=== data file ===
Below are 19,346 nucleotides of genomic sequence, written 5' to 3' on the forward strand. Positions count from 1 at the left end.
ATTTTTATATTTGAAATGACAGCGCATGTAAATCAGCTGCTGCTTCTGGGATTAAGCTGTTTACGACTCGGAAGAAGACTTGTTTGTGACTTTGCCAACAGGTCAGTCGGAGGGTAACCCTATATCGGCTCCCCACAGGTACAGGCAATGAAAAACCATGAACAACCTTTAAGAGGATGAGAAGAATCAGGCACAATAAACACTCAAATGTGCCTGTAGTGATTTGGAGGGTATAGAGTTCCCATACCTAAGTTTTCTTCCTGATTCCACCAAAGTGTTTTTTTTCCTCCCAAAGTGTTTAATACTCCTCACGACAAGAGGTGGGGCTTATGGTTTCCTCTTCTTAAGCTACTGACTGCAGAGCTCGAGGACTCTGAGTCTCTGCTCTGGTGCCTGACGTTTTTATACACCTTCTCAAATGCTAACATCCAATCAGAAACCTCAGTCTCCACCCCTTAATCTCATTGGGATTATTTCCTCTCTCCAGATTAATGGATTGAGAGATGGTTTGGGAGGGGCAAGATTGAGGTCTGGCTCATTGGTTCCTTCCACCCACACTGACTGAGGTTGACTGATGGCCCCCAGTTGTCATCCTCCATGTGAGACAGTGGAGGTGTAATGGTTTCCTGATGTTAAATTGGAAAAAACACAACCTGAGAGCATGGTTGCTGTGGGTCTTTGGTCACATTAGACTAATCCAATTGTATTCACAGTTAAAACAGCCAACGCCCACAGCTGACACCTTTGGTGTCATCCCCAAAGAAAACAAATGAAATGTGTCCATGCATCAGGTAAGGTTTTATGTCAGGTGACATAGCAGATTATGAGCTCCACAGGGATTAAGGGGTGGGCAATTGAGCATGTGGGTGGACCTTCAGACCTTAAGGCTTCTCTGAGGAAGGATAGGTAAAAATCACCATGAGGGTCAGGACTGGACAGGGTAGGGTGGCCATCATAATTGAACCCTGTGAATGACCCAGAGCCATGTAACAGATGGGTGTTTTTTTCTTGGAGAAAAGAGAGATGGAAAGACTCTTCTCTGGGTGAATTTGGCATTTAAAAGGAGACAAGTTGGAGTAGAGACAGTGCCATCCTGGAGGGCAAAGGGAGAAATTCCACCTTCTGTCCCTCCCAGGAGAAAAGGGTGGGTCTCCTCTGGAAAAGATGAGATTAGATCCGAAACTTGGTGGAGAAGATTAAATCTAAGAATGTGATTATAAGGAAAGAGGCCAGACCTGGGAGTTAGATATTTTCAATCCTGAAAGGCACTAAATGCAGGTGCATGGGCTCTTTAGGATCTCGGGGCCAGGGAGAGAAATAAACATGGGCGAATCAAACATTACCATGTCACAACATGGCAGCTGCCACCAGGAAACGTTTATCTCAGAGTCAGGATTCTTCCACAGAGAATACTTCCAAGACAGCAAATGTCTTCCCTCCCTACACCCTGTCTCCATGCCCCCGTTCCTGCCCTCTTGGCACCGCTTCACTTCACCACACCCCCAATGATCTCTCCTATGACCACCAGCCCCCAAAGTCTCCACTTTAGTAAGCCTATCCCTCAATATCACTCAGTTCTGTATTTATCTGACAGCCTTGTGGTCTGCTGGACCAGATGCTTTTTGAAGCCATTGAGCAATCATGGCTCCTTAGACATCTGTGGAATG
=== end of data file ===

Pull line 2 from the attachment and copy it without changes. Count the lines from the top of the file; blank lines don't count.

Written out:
ATTTTTATATTTGAAATGACAGCGCATGTAAATCAGCTGCTGCTTCTGGGATTAAGCTGTTTACGACTCGGAAGAAGACTTGTTTGTGACTTTGCCAACAGGTCAGTCGGAGGGTAACCCTATATCGGCTCCCCACAGGTACAGGCAATGAAAAACCATGAACAACCTTTAAGAGGATGAGAAGAATCAGGCACAATAAACACTCAAATGTGCCTGTAGTGATTTGGAGGGTATAGAGTTCCCATACCTAAGTTTTCTTCCTGATTCCACCAAAGTGTTTTTTTTCCTCCCAAAGTGTTTAATACTCCTCACGACAAGAGGTGGGGCTTATGGTTTCCTCTTCTTAAGCTACTGACTGCAGAGCTCGAGGACTCTGAGTCTCTGCTCTGGTGCCTGACGTTTTTATACACCTTCTCAAATGCTAACATCCAATCAGAAACCTCAGTCTCCACCCCTTAATCTCATTGGGATTATTTCCTCTCTCCAGATTAATGGATTGAGAGATGGTTTGGGAGGGGCAAGATTGAGGTCTGGCTCATTGGTTCCTTCCACCCACACTGACTGAGGTTGACTGATGGCCCCCAGTTGTCATCCTCCATGTGAGACAGTGGAGGTGTAATGGTTTCCTGATGTTAAATTGGAAAAAACACAACCTGAGAGCATGGTTGCTGTGGGTCTTTGGTCACATTAGACTAATCCAATTGTATTCACAGTTAAAACAGCCAACGCCCACAGCTGACACCTTTGGTGTCATCCCCAAAGAAAACAAATGAAATGTGTCCATGCATCAGGTAAGGTTTTATGTCAGGTGACATAGCAGATTATGAGCTCCACAGGGATTAAGGGGTGGGCAATTGAGCATGTGGGTGGACCTTCAGACCTTAAGGCTTCTCTGAGGAAGGATAGGTAAAAATCACCATGAGGGTCAGGACTGGACAGGGTAGGGTGGCCATCATAATTGAACCCTGTGAATGACCCAGAGCCATGTAACAGATGGGTGTTTTTTTCTTGGAGAAAAGAGAGATGGAAAGACTCTTCTCTGGGTGAATTTGGCATTTAAAAGGAGACAAGTTGGAGTAGAGACAGTGCCATCCTGGAGGGCAAAGGGAGAAATTCCACCTTCTGTCCCTCCCAGGAGAAAAGGGTGGGTCTCCTCTGGAAAAGATGAGATTAGATCCGAAACTTGGTGGAGAAGATTAAATCTAAGAATGTGATTATAAGGAAAGAGGCCAGACCTGGGAGTTAGATATTTTCAATCCTGAAAGGCACTAAATGCAGGTGCATGGGCTCTTTAGGATCTCGGGGCCAGGGAGAGAAATAAACATGGGCGAATCAAACATTACCATGTCACAACATGGCAGCTGCCACCAGGAAACGTTTATCTCAGAGTCAGGATTCTTCCACAGAGAATACTTCCAAGACAGCAAATGTCTTCCCTCCCTACACCCTGTCTCCATGCCCCCGTTCCTGCCCTCTTGGCACCGCTTCACTTCACCACACCCCCAATGATCTCTCCTATGACCACCAGCCCCCAAAGTCTCCACTTTAGTAAGCCTATCCCTCAATATCACTCAGTTCTGTATTTATCTGACAGCCTTGTGGTCTGCTGGACCAGATGCTTTTTGAAGCCATTGAGCAATCATGGCTCCTTAGACATCTGTGGAATG